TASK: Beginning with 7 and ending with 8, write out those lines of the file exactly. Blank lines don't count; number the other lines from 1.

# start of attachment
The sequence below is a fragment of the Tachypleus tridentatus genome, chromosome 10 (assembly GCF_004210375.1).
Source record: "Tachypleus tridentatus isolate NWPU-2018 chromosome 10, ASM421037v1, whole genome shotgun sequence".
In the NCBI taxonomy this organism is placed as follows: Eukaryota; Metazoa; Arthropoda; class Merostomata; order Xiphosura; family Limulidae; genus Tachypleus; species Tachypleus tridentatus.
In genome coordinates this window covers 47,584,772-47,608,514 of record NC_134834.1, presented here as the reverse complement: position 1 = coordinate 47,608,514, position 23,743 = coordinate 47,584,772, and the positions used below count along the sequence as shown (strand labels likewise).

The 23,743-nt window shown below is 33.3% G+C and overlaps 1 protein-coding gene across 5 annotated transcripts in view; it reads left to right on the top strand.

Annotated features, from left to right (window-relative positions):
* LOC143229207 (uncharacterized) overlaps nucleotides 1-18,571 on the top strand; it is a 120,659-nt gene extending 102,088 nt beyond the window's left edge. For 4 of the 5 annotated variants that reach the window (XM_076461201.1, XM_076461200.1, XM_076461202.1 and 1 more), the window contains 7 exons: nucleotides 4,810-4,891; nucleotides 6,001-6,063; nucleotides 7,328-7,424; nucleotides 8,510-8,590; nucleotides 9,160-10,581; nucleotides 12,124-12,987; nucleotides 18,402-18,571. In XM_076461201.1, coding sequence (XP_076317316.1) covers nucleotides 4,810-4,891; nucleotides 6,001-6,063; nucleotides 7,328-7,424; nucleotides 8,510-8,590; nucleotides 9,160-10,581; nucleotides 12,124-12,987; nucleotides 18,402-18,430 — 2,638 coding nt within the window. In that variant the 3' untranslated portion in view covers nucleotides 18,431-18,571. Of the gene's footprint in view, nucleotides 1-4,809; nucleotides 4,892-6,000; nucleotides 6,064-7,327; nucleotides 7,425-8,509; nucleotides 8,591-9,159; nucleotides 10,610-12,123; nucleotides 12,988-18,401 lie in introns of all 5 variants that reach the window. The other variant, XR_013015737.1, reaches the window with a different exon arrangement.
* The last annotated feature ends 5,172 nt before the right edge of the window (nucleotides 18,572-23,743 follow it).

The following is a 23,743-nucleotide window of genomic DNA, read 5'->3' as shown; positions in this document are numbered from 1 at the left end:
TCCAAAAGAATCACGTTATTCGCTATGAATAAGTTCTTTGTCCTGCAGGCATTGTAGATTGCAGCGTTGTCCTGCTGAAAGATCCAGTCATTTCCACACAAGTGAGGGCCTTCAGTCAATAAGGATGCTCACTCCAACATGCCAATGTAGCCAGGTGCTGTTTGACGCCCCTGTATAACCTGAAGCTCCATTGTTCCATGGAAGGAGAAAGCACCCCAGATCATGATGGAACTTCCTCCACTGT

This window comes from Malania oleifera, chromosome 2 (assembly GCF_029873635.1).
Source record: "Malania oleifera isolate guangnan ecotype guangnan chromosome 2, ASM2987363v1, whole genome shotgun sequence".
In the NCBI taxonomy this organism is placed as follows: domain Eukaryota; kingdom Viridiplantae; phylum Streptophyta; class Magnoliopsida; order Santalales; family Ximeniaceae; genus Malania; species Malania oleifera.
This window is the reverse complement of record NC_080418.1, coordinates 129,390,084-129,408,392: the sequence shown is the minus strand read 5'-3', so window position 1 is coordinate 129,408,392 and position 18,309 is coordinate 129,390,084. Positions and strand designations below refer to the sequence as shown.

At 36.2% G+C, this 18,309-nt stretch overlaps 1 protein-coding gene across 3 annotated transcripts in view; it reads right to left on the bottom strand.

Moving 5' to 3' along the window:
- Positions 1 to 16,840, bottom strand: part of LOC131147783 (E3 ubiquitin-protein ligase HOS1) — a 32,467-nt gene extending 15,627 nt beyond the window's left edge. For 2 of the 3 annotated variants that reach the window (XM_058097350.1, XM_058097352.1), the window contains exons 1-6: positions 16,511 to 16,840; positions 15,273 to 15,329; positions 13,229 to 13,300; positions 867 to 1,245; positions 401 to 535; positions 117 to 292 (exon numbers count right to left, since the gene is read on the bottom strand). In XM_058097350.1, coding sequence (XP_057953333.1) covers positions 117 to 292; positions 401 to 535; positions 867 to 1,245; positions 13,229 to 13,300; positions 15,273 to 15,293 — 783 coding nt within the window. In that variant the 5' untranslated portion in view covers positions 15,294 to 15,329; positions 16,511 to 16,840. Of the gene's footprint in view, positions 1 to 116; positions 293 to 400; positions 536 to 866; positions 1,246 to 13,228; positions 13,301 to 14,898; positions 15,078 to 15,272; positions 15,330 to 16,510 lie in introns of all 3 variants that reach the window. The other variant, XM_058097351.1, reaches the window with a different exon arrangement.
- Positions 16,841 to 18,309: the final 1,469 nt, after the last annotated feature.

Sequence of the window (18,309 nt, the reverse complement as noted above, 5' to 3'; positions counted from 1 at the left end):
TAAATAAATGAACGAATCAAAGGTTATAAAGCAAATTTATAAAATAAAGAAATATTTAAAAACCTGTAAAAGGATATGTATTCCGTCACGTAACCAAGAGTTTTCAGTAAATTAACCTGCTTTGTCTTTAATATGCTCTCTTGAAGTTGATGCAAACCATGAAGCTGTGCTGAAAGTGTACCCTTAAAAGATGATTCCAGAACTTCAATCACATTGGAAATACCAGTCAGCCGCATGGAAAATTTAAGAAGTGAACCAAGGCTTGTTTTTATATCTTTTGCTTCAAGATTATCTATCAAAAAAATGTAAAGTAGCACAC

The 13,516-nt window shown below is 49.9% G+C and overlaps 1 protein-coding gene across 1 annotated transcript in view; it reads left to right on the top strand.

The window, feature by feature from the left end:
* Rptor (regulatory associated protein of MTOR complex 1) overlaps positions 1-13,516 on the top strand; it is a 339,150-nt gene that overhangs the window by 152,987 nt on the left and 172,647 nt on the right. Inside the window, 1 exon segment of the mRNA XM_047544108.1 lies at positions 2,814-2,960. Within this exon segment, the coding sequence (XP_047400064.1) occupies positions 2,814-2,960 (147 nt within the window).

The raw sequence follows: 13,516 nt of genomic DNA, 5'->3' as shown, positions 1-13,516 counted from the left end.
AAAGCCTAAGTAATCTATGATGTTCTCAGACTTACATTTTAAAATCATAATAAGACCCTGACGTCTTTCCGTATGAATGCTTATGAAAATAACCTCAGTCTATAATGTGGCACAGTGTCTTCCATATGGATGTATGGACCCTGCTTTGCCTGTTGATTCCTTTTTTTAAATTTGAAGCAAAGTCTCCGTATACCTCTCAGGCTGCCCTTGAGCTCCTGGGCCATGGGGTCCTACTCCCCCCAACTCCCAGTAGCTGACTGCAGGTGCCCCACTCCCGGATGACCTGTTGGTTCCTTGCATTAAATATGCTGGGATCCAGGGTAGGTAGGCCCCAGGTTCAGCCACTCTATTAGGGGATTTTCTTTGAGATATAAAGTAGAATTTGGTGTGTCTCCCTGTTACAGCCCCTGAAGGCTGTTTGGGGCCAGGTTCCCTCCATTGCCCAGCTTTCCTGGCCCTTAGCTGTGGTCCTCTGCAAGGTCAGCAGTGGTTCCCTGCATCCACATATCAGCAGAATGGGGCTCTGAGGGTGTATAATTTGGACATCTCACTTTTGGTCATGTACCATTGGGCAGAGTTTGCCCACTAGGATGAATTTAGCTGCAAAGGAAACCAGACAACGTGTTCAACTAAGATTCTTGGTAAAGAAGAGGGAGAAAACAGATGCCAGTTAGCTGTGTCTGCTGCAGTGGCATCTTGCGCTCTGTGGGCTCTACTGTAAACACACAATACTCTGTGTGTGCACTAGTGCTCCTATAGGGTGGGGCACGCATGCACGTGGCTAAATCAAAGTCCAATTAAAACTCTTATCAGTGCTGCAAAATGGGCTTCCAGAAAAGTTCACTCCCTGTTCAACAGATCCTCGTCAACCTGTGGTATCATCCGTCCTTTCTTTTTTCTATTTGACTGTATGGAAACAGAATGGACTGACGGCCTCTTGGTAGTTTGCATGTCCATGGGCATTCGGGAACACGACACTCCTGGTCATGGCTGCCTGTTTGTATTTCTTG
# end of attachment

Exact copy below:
* LOC143229207 (uncharacterized) overlaps nucleotides 1-18,571 on the top strand; it is a 120,659-nt gene extending 102,088 nt beyond the window's left edge. For 4 of the 5 annotated variants that reach the window (XM_076461201.1, XM_076461200.1, XM_076461202.1 and 1 more), the window contains 7 exons: nucleotides 4,810-4,891; nucleotides 6,001-6,063; nucleotides 7,328-7,424; nucleotides 8,510-8,590; nucleotides 9,160-10,581; nucleotides 12,124-12,987; nucleotides 18,402-18,571. In XM_076461201.1, coding sequence (XP_076317316.1) covers nucleotides 4,810-4,891; nucleotides 6,001-6,063; nucleotides 7,328-7,424; nucleotides 8,510-8,590; nucleotides 9,160-10,581; nucleotides 12,124-12,987; nucleotides 18,402-18,430 — 2,638 coding nt within the window. In that variant the 3' untranslated portion in view covers nucleotides 18,431-18,571. Of the gene's footprint in view, nucleotides 1-4,809; nucleotides 4,892-6,000; nucleotides 6,064-7,327; nucleotides 7,425-8,509; nucleotides 8,591-9,159; nucleotides 10,610-12,123; nucleotides 12,988-18,401 lie in introns of all 5 variants that reach the window. The other variant, XR_013015737.1, reaches the window with a different exon arrangement.
* The last annotated feature ends 5,172 nt before the right edge of the window (nucleotides 18,572-23,743 follow it).